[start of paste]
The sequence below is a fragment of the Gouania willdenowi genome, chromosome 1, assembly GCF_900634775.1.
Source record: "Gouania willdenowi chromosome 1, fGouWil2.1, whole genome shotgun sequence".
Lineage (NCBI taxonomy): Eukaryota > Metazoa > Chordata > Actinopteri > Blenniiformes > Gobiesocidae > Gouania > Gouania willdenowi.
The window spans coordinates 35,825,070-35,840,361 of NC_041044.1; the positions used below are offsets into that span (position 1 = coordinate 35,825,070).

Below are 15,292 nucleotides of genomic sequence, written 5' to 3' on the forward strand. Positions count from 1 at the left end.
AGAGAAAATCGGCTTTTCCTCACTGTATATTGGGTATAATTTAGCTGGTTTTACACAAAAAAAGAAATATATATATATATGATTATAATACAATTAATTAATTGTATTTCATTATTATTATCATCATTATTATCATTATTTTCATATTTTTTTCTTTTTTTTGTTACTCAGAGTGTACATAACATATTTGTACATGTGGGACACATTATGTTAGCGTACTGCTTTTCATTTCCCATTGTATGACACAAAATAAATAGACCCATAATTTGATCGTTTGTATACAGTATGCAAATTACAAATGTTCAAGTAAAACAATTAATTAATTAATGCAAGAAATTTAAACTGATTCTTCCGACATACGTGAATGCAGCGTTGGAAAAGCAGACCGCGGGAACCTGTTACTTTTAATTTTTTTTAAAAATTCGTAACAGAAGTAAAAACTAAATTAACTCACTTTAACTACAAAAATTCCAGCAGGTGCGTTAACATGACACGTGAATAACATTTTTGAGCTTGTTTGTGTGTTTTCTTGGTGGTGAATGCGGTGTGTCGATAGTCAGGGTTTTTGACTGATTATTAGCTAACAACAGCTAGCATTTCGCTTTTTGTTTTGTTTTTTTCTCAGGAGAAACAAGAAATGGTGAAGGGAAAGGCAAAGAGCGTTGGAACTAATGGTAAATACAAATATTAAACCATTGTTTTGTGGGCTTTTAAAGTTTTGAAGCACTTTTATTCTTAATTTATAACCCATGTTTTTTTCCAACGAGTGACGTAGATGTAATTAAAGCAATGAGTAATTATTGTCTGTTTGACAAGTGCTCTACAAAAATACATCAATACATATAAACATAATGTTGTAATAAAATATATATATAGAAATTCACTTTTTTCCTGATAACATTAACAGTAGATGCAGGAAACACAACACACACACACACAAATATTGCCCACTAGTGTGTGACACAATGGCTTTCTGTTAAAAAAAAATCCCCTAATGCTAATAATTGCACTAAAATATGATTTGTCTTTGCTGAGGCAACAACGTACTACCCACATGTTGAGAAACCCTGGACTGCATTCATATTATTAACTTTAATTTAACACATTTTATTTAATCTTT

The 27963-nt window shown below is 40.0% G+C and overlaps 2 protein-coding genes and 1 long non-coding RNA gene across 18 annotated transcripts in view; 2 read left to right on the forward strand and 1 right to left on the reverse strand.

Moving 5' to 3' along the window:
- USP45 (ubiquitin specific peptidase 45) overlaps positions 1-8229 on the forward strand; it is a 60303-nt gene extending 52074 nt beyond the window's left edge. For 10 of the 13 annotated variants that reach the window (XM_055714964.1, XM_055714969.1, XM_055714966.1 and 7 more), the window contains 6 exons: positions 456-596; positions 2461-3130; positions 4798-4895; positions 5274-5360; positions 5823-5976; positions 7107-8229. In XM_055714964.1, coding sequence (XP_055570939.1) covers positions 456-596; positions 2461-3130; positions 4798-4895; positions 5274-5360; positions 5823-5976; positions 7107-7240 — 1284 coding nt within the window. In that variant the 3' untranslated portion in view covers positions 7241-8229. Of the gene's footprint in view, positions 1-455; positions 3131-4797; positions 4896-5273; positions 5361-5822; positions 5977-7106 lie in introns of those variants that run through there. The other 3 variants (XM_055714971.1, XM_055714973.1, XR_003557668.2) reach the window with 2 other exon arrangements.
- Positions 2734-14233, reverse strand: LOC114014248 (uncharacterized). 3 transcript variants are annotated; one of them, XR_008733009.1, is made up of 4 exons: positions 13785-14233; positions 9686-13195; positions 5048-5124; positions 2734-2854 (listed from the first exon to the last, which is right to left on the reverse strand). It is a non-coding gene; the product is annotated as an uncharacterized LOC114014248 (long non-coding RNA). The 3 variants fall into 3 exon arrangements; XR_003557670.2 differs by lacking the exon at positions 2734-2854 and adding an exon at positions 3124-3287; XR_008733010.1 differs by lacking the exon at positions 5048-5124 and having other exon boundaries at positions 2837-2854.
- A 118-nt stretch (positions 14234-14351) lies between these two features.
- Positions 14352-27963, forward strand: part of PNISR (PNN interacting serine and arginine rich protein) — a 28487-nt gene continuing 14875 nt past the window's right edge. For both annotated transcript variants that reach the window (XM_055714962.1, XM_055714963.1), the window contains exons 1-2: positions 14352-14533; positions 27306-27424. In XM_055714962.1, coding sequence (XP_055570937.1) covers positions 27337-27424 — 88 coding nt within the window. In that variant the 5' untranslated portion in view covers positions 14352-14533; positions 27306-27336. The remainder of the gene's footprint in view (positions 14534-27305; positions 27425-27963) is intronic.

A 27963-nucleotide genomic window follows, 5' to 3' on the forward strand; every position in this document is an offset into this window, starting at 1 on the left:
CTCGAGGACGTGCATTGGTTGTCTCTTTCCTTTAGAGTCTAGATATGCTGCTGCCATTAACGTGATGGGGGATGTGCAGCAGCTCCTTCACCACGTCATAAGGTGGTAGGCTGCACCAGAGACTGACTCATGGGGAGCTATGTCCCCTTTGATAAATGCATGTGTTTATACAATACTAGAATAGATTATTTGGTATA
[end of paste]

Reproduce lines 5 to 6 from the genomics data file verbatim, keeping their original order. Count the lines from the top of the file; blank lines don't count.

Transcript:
Below are 15,292 nucleotides of genomic sequence, written 5' to 3' on the forward strand. Positions count from 1 at the left end.
AGAGAAAATCGGCTTTTCCTCACTGTATATTGGGTATAATTTAGCTGGTTTTACACAAAAAAAGAAATATATATATATATGATTATAATACAATTAATTAATTGTATTTCATTATTATTATCATCATTATTATCATTATTTTCATATTTTTTTCTTTTTTTTGTTACTCAGAGTGTACATAACATATTTGTACATGTGGGACACATTATGTTAGCGTACTGCTTTTCATTTCCCATTGTATGACACAAAATAAATAGACCCATAATTTGATCGTTTGTATACAGTATGCAAATTACAAATGTTCAAGTAAAACAATTAATTAATTAATGCAAGAAATTTAAACTGATTCTTCCGACATACGTGAATGCAGCGTTGGAAAAGCAGACCGCGGGAACCTGTTACTTTTAATTTTTTTTAAAAATTCGTAACAGAAGTAAAAACTAAATTAACTCACTTTAACTACAAAAATTCCAGCAGGTGCGTTAACATGACACGTGAATAACATTTTTGAGCTTGTTTGTGTGTTTTCTTGGTGGTGAATGCGGTGTGTCGATAGTCAGGGTTTTTGACTGATTATTAGCTAACAACAGCTAGCATTTCGCTTTTTGTTTTGTTTTTTTCTCAGGAGAAACAAGAAATGGTGAAGGGAAAGGCAAAGAGCGTTGGAACTAATGGTAAATACAAATATTAAACCATTGTTTTGTGGGCTTTTAAAGTTTTGAAGCACTTTTATTCTTAATTTATAACCCATGTTTTTTTCCAACGAGTGACGTAGATGTAATTAAAGCAATGAGTAATTATTGTCTGTTTGACAAGTGCTCTACAAAAATACATCAATACATATAAACATAATGTTGTAATAAAATATATATATAGAAATTCACTTTTTTCCTGATAACATTAACAGTAGATGCAGGAAACACAACACACACACACACAAATATTGCCCACTAGTGTGTGACACAATGGCTTTCTGTTAAAAAAAAATCCCCTAATGCTAATAATTGCACTAAAATATGATTTGTCTTTGCTGAGGCAACAACGTACTACCCACATGTTGAGAAACCCTGGACTGCATTCATATTATTAACTTTAATTTAACACATTTTATTTAATCTTT